It's hard, but it's not impossible. If you break it down by discipline, you have:
If the goal is simply to cross the finish line, it's actually quite 'easy'.
The harder part, certainly is the training to acclimate your body to the stress it'll feel on that day.
So let's answer some questions:
5-6 days is the recommended schedule. Typically a weekly schedule includes:
That could be a maximum of 10 workouts per week, and if you're doing 2 per day it could be 5 days. If you do what most do and stretch the long rides and runs onto their own days, it is easier then to run a 6 day per week schedule.
It's going to range from 10 to 20+ hours per week.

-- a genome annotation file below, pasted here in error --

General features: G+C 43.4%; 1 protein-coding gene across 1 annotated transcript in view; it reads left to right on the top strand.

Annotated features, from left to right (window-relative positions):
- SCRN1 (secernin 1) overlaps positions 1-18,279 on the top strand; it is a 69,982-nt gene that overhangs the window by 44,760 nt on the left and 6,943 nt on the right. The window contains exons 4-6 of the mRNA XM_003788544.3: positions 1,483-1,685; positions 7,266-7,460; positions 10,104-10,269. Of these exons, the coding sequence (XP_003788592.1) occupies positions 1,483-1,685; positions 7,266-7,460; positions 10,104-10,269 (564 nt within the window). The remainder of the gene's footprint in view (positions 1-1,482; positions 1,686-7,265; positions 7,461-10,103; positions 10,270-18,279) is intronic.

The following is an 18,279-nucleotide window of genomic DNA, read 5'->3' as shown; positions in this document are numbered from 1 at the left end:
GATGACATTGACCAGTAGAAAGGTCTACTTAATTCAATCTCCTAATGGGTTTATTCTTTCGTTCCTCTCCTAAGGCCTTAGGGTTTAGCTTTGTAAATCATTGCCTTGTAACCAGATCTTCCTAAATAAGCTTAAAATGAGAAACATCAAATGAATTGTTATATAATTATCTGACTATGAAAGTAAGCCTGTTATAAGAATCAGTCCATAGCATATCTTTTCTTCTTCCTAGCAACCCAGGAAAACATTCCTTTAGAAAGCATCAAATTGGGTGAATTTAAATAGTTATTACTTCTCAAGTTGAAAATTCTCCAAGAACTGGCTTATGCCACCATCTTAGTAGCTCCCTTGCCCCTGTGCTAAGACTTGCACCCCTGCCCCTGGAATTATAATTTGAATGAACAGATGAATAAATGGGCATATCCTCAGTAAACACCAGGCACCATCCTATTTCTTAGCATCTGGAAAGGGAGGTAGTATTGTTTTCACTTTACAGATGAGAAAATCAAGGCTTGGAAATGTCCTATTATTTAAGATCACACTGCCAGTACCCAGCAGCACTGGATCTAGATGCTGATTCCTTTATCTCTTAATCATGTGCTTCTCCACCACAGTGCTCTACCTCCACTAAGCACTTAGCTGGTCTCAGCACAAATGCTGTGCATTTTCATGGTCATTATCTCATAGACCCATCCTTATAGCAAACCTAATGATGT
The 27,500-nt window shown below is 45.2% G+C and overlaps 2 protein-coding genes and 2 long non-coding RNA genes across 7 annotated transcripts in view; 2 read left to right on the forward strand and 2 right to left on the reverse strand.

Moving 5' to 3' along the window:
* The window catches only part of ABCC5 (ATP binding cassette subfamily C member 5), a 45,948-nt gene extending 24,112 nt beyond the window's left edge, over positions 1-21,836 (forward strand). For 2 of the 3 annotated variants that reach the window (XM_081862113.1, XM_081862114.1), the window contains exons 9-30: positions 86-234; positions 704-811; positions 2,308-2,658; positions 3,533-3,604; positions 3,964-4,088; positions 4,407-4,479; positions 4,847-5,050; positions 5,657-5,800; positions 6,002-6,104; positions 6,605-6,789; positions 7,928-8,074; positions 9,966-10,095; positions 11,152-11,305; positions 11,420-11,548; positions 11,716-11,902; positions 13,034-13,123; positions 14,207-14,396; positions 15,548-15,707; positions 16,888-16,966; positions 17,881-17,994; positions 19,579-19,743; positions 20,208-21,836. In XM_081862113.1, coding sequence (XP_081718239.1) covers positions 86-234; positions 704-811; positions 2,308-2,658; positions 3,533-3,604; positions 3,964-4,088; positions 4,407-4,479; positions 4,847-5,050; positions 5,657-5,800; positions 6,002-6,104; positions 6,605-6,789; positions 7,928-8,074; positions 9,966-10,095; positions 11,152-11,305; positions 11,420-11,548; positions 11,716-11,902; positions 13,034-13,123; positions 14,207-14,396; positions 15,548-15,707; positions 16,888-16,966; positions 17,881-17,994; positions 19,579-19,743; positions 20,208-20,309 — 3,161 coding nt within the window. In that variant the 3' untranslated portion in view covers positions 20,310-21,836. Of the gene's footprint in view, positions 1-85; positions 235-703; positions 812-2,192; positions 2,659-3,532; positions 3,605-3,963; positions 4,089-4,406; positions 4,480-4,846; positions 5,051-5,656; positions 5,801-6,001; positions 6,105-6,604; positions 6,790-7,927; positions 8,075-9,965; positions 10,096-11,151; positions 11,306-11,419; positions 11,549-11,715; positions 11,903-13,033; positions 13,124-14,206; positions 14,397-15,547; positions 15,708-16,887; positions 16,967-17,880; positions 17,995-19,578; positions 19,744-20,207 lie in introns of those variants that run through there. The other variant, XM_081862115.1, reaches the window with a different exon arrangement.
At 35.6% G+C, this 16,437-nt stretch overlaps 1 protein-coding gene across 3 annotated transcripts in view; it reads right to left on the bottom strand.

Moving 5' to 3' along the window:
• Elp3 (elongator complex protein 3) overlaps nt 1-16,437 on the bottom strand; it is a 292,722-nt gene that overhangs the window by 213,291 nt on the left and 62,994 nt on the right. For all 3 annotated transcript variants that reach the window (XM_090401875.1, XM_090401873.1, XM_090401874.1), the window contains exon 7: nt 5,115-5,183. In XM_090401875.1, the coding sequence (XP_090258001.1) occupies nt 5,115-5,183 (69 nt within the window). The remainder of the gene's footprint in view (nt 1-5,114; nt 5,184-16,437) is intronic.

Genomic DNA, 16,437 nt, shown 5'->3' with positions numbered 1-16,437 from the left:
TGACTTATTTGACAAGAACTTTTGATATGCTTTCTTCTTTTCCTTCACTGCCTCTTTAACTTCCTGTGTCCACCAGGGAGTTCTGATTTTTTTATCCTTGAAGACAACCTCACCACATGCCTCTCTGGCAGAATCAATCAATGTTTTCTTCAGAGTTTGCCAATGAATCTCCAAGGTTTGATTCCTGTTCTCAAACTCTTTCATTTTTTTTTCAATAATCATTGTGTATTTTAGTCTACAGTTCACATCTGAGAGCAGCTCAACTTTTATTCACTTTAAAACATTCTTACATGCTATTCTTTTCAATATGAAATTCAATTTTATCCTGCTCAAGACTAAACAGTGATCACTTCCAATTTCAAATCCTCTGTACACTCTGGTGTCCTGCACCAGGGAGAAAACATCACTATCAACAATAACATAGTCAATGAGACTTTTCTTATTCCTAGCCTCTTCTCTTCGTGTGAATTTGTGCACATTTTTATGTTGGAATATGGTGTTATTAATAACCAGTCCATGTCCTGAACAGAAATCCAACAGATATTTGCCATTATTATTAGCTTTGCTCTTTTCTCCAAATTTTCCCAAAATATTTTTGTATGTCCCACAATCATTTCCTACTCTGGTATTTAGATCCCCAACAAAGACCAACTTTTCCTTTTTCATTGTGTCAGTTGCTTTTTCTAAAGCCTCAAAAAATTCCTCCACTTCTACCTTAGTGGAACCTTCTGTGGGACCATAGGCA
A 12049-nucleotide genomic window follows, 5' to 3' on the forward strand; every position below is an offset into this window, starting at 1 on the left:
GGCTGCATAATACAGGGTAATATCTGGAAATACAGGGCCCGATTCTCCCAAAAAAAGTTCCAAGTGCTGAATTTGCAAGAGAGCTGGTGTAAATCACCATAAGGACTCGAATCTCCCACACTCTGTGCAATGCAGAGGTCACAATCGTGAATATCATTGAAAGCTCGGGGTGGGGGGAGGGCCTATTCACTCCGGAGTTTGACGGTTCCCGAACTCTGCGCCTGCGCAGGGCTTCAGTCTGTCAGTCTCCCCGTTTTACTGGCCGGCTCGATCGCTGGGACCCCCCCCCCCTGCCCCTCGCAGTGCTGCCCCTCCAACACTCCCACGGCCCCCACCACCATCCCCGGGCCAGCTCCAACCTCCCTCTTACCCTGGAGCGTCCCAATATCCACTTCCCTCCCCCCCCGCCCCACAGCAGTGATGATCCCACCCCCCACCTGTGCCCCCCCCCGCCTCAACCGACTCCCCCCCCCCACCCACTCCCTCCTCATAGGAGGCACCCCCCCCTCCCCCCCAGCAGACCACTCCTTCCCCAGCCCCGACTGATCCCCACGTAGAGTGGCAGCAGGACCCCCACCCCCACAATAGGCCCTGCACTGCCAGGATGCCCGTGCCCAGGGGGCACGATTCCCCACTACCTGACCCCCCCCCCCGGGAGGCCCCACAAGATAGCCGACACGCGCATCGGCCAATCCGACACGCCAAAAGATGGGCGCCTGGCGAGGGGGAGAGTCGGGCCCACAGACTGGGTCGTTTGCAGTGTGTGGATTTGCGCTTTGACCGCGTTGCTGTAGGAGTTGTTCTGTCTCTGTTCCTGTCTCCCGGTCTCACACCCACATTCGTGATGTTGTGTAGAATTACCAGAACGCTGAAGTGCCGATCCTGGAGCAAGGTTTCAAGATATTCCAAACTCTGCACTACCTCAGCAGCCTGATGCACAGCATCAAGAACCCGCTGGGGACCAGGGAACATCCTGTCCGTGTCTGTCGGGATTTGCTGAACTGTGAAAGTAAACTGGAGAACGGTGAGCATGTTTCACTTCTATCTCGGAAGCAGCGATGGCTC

If you were to ask, 'how man hours per day should you train for an Ironman?', well that answer is going to be 2-6 depending on number of workouts that day, and the length.
Our Ironman training plan tops out around 19 hours in a peak week. That breaks down like this:
The above is an example of one of the longest weeks in the plan. The first few weeks would be an hour or less per session and you'd build up over time.
But in those 4-6 weeks of really peak training, it really does become like a part time job.
The short answer is, it's as hard as your training allows it to be.
If you execute a solid Ironman training plan, even one designed for beginners like this one, you'll be in good shape come race day.
You can get away with significantly less if the goal is to finish in 16:59, but you run the risk if injury.
You can also train quite a bit more if you're able, but again, injury and 'time' come into play.
Ultimately, find a plan that fits your LIFE, and if you do the work - finishing won't be all that hard!